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Tuesday, October 26, 2010



    In the 80s I was a single mother living in Southern California.  I apparently needed to make it up to my children, for them to enduring having only one parent.  I was determined to be a SUPER mom and went out of my way (and into the wee hours of the morning) to insure that they weren’t short changed in the parent department.
                                                  One of my,  MANIC, projects was Halloween costumes.  They simply HAD to win a prize at the local parade.  Somewhere in September I would begin the CRAZED activity aimed at achieving MY goal.
           Old sheets came out of the closet, paper mache materials were accumulated, poster board and other items were purchased.   The various paints and markers came out of hiding.  The apartment began to take on the appearance of  the back streets of Tijuana . The kids would ignore the flurry of activity as, by now, (YEARS) they were used to my CRAZY projects and all the clutter and CALAMITY that went with them.  My poor son bore the burden of my creativity.

          I loved paper mache' however, I failed to realize the weight involved.  Like an idiot, I covered the mache' head with plaster of Paris so it would be stronger.  The head of my son's first WINNING costume was so "nose heavy" that he kept falling over forward.  After he fell head first into the bushes, and over onto his hands/knees (and over a witch, a bear and a ghost) he finally got the hang of it.  He had to walk with his hand holding up his snout.  Poor kid had a sore neck and arm for days.  He also lost part of his tail when a robot (deliberately) stepped on it.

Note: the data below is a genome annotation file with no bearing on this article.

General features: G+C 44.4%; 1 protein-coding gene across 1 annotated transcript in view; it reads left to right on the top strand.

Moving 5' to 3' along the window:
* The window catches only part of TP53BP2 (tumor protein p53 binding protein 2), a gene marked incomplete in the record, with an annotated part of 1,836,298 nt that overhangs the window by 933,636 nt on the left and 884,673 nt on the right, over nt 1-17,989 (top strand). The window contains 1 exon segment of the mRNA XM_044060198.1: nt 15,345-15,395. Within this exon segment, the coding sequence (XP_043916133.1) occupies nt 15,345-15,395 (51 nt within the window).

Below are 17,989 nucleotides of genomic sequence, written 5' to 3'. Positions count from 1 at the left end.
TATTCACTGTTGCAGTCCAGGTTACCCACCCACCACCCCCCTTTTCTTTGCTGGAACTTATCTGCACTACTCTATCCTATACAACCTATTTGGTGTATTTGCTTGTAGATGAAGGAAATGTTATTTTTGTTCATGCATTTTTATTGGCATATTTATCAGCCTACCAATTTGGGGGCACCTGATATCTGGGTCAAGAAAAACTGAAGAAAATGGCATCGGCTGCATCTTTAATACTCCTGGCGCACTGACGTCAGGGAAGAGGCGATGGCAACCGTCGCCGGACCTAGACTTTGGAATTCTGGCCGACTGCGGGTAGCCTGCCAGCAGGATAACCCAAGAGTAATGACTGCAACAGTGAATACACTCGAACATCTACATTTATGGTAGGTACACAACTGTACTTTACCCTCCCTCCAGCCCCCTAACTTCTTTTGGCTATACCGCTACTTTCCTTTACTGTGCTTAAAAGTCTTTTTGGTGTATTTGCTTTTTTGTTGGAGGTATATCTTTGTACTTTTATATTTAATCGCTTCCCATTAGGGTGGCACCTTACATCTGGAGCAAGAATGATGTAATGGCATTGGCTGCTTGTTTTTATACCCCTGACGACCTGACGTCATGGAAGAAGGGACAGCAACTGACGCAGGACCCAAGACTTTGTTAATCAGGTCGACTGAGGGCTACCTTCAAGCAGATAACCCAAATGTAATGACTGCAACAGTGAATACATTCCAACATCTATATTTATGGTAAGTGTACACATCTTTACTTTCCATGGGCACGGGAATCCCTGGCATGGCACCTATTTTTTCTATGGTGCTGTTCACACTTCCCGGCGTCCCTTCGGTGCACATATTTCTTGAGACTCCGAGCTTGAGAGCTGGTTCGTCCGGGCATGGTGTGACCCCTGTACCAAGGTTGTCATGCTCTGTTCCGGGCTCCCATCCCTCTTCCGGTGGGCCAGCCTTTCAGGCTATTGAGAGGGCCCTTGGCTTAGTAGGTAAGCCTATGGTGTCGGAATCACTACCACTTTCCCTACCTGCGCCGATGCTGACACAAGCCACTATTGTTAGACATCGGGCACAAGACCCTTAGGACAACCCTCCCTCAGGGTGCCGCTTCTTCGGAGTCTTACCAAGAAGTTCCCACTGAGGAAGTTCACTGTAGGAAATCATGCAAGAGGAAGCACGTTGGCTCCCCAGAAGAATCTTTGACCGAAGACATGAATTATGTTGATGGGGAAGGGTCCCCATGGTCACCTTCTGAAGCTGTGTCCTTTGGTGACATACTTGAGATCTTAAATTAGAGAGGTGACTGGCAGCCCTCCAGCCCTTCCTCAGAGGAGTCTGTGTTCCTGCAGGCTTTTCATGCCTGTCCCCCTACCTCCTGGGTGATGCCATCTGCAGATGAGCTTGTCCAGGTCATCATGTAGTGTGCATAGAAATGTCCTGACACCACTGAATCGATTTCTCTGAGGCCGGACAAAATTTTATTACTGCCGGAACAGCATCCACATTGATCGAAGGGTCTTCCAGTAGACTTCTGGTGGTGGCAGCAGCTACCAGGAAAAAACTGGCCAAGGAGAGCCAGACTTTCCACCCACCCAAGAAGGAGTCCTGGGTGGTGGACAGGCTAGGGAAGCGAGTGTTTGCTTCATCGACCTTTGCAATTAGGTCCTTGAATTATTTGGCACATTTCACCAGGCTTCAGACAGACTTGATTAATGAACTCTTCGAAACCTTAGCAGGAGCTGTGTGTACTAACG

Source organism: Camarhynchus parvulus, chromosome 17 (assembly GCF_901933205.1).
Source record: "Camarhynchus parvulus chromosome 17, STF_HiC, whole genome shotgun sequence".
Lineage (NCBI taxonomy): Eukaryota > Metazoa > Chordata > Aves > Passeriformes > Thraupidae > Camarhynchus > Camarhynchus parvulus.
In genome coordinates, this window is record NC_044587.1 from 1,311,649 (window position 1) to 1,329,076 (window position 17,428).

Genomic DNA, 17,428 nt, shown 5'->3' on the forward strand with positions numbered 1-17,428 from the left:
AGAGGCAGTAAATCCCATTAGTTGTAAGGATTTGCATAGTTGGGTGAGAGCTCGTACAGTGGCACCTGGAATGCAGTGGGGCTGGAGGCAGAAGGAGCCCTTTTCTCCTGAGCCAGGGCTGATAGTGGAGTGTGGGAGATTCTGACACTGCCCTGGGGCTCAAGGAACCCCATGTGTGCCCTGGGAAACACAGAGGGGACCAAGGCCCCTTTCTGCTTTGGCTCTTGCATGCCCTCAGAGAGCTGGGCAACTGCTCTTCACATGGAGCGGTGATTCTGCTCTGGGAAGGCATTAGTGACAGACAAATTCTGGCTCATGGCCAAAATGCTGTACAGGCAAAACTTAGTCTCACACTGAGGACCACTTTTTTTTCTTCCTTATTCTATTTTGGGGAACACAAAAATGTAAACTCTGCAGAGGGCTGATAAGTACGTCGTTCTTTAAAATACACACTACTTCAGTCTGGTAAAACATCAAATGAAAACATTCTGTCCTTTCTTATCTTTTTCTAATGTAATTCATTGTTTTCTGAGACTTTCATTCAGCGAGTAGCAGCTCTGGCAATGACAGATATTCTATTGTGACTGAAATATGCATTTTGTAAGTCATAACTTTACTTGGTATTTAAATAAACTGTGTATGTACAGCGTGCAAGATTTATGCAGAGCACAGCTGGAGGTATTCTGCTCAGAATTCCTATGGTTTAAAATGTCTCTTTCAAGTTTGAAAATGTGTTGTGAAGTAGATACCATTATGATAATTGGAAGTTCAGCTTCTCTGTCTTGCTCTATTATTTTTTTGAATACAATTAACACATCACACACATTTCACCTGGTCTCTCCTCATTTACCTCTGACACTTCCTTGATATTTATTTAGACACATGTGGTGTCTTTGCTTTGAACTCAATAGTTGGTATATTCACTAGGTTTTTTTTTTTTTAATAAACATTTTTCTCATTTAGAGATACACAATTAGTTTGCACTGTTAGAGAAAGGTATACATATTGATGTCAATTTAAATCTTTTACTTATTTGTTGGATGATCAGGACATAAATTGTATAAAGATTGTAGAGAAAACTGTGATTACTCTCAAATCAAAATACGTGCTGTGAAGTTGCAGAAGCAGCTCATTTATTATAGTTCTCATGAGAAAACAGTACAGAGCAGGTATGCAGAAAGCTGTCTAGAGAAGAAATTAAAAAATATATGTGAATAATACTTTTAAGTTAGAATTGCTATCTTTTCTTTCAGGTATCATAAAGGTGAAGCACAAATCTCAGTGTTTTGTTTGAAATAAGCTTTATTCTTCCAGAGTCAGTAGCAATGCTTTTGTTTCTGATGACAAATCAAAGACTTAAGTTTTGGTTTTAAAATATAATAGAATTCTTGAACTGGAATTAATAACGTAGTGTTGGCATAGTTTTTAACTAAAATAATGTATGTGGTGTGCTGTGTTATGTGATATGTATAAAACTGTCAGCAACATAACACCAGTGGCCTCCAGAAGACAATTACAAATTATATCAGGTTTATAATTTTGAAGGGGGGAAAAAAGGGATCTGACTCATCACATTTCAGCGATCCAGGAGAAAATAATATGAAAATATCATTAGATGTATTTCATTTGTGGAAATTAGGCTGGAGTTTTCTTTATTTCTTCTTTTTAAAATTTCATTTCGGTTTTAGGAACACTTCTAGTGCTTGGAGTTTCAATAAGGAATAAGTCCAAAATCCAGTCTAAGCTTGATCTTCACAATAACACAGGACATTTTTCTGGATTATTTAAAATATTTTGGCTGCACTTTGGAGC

The head of my son’s second WINNING costume was so large that he couldn’t see out of the holes which caused all kinds of interesting accidents.  One of which was stepping off the porch and missing the steps.  He ran over his sister several times, and complained about the echo making him go deaf. He finally  had to hold onto the head (with both hands) in order to position the holes just right.  More sore arms etc.  Not once did he call me a lunatic (well, I couldn't hear most of his comments under the pumpkin head).

          By the third WINNING costume I finally got it right.  It was perfect and my son’s favorite costume. The paper mache head was only a partial skull cap and eyes.
However, (and you knew there would be a however, didn't you) people kept stepping on his flippers (and without the enclosed headpieces as before, one could hear that the what had first sounded like just grumbles were actually cuss words).          


              My daughter was easy.  She liked princesses, angels and clowns.  With the sewing machine burning up the midnight oil I managed to make her three winning costumes, too.